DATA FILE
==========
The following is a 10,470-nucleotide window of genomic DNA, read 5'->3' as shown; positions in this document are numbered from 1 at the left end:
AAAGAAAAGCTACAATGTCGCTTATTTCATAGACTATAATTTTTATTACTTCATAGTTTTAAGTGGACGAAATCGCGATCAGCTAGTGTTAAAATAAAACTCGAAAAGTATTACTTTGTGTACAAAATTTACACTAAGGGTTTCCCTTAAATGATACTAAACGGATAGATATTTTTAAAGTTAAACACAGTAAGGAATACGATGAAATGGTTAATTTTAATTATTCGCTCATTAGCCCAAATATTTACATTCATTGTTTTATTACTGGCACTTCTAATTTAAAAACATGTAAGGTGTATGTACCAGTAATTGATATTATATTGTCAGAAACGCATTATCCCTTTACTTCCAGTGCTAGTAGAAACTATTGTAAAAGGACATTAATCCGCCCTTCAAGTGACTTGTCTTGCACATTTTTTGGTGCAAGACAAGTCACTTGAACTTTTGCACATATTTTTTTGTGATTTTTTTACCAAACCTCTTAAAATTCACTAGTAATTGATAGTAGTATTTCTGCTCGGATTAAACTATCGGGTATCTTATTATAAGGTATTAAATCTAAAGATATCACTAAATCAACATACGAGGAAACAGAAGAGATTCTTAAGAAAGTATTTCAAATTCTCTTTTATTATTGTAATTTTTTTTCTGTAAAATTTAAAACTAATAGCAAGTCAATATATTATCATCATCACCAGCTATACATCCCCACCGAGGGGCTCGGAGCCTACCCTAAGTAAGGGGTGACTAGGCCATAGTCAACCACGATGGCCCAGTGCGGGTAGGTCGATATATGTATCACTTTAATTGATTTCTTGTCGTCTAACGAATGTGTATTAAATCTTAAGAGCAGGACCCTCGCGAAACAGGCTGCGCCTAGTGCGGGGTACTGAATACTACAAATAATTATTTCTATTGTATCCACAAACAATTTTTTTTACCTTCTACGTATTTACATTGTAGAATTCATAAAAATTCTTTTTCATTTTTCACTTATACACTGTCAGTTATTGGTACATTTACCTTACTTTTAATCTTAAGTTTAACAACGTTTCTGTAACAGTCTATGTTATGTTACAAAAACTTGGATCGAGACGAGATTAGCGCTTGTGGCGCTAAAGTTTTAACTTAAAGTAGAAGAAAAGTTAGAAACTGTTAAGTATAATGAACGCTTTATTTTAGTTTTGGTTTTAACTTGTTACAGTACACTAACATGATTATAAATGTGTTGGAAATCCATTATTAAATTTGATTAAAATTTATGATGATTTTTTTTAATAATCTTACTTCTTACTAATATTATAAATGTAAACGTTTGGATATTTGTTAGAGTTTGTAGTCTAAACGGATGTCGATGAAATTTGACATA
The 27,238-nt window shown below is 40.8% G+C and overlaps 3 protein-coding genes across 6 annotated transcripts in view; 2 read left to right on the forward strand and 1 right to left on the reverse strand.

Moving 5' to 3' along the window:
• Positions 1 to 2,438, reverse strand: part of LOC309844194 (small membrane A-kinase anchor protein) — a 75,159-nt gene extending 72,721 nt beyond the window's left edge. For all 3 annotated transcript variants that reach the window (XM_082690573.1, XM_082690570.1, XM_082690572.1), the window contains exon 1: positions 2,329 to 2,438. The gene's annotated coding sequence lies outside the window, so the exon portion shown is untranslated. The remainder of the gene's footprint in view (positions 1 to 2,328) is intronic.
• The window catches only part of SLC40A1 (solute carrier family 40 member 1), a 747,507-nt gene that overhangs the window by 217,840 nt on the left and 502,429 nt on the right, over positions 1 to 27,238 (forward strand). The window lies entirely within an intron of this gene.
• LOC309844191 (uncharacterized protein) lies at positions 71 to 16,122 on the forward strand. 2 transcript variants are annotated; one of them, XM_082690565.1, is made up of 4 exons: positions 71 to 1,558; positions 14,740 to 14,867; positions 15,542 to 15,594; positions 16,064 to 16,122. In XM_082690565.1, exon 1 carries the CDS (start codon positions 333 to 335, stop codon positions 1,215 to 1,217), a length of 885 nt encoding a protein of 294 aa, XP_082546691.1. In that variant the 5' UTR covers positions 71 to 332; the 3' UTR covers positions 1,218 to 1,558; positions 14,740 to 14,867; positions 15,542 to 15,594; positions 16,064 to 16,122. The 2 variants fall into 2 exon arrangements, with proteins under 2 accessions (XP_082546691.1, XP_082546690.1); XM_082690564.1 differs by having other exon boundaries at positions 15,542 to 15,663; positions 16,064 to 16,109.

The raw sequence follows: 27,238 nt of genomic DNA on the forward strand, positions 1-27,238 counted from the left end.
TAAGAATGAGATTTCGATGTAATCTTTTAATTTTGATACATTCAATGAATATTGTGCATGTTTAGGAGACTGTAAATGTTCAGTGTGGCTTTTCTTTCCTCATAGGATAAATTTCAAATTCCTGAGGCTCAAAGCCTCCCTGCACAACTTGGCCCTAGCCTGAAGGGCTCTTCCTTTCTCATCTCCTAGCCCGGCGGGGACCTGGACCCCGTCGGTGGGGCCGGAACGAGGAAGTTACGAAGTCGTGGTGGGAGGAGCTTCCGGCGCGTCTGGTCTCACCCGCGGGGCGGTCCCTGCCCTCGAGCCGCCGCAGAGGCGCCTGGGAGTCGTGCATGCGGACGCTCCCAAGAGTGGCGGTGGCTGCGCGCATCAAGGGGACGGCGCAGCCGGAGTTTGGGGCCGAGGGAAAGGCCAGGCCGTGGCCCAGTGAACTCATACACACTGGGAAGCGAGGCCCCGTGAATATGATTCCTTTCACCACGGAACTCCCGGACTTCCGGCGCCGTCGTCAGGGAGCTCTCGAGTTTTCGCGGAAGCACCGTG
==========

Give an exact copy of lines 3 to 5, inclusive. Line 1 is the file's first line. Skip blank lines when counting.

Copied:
The 27,238-nt window shown below is 40.8% G+C and overlaps 3 protein-coding genes across 6 annotated transcripts in view; 2 read left to right on the forward strand and 1 right to left on the reverse strand.

Moving 5' to 3' along the window:
• Positions 1 to 2,438, reverse strand: part of LOC309844194 (small membrane A-kinase anchor protein) — a 75,159-nt gene extending 72,721 nt beyond the window's left edge. For all 3 annotated transcript variants that reach the window (XM_082690573.1, XM_082690570.1, XM_082690572.1), the window contains exon 1: positions 2,329 to 2,438. The gene's annotated coding sequence lies outside the window, so the exon portion shown is untranslated. The remainder of the gene's footprint in view (positions 1 to 2,328) is intronic.